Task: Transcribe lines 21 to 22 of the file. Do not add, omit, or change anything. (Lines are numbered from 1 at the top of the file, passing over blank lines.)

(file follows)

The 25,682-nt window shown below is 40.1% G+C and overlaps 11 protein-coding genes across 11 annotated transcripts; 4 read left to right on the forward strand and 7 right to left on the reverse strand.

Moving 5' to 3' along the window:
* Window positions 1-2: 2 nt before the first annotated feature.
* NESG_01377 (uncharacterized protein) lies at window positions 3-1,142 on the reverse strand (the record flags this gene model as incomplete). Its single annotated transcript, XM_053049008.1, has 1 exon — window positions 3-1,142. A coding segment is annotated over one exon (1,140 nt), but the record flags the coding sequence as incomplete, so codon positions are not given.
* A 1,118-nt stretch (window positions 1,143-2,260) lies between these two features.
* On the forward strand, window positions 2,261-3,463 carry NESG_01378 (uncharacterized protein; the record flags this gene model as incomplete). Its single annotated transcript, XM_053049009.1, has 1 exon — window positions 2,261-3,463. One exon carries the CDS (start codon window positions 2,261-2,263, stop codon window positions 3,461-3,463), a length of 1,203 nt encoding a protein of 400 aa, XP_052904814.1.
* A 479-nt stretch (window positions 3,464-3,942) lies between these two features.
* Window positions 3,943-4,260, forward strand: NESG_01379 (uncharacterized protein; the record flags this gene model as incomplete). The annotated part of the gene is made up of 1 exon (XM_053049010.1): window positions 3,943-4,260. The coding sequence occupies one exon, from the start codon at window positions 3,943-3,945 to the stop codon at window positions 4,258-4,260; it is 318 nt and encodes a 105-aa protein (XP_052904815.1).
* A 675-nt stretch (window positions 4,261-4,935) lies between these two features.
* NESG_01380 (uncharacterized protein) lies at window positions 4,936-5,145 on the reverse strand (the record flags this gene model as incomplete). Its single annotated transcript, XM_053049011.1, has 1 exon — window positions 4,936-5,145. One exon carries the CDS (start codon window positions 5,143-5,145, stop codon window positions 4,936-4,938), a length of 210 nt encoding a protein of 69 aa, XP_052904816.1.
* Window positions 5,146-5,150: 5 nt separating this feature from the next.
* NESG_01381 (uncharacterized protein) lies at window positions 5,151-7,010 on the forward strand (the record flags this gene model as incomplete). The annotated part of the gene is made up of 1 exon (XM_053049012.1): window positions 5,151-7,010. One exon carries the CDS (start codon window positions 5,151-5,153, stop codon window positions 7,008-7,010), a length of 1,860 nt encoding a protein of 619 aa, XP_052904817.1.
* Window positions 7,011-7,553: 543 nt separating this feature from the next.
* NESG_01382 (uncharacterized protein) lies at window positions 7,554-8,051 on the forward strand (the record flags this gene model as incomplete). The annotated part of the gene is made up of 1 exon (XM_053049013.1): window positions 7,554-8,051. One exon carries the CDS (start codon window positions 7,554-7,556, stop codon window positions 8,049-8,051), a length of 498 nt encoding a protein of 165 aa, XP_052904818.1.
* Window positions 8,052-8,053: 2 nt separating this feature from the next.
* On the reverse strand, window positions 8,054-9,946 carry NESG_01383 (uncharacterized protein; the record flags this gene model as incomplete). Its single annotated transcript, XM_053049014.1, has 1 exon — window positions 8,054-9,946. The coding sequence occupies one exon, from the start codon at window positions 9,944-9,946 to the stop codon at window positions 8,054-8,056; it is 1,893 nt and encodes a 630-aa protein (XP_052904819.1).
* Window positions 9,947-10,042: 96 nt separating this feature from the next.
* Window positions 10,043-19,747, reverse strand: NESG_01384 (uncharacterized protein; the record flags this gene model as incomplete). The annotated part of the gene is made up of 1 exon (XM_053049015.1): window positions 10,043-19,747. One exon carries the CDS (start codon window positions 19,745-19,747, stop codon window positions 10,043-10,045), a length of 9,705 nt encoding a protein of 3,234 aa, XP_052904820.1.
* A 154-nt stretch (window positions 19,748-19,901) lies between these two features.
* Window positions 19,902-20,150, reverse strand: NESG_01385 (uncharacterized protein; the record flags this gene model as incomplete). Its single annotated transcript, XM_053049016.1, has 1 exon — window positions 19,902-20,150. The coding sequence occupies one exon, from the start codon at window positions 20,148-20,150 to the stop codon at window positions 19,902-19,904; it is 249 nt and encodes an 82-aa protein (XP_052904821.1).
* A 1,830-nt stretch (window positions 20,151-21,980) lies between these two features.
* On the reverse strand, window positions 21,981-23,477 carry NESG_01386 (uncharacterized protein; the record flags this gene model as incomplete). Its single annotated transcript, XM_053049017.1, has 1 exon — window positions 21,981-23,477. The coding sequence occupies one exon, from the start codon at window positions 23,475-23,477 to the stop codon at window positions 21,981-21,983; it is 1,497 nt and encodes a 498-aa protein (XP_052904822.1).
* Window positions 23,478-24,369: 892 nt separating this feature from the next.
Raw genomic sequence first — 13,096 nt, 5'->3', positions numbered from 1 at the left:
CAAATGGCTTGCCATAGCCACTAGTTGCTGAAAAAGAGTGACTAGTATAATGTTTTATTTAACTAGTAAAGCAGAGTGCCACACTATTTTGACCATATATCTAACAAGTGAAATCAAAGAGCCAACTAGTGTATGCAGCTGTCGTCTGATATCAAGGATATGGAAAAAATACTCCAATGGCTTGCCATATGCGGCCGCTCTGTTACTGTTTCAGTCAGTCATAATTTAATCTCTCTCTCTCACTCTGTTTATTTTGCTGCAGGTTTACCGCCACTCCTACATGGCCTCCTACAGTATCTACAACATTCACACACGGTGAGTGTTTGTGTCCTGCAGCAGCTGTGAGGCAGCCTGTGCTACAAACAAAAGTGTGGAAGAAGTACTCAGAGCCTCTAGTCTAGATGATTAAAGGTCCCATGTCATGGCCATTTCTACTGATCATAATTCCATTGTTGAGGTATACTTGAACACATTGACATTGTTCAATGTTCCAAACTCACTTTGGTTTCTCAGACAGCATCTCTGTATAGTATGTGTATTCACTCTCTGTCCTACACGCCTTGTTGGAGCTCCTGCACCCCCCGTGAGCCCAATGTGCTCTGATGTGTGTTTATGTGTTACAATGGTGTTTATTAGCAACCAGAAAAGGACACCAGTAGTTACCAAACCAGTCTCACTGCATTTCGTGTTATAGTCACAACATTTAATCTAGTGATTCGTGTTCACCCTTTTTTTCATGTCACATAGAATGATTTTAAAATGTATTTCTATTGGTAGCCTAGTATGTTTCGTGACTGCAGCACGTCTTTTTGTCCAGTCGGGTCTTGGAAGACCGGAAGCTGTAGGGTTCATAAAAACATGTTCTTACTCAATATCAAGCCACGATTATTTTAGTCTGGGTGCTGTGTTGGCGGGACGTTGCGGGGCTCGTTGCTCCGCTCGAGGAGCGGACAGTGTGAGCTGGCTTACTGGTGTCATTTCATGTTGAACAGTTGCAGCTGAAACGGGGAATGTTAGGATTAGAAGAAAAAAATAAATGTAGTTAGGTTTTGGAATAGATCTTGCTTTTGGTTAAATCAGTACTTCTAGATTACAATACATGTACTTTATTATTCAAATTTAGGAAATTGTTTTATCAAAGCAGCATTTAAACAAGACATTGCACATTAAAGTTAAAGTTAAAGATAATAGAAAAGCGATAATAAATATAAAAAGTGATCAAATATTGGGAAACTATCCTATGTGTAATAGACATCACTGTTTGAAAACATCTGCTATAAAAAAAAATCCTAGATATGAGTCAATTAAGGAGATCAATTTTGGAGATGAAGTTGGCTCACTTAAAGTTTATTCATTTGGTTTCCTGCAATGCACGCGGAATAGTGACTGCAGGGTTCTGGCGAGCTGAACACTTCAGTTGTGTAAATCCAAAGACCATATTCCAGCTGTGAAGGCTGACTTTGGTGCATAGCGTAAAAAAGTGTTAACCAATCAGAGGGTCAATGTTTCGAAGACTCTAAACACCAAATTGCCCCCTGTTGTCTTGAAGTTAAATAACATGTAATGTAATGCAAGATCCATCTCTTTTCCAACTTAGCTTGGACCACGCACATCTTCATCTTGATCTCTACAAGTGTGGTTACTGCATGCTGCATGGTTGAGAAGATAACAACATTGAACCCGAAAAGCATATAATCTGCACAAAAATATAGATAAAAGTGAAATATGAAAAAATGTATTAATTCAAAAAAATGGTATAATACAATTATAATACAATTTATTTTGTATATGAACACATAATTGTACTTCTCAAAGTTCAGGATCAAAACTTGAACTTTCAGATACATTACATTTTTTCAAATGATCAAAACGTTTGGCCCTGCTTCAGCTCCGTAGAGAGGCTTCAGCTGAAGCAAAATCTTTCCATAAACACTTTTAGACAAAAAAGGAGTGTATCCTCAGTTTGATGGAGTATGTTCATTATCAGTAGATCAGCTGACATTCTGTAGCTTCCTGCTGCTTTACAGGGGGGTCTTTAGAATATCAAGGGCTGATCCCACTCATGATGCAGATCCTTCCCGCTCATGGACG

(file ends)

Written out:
* A 1,830-nt stretch (window positions 20,151-21,980) lies between these two features.
* On the reverse strand, window positions 21,981-23,477 carry NESG_01386 (uncharacterized protein; the record flags this gene model as incomplete). Its single annotated transcript, XM_053049017.1, has 1 exon — window positions 21,981-23,477. The coding sequence occupies one exon, from the start codon at window positions 23,475-23,477 to the stop codon at window positions 21,981-21,983; it is 1,497 nt and encodes a 498-aa protein (XP_052904822.1).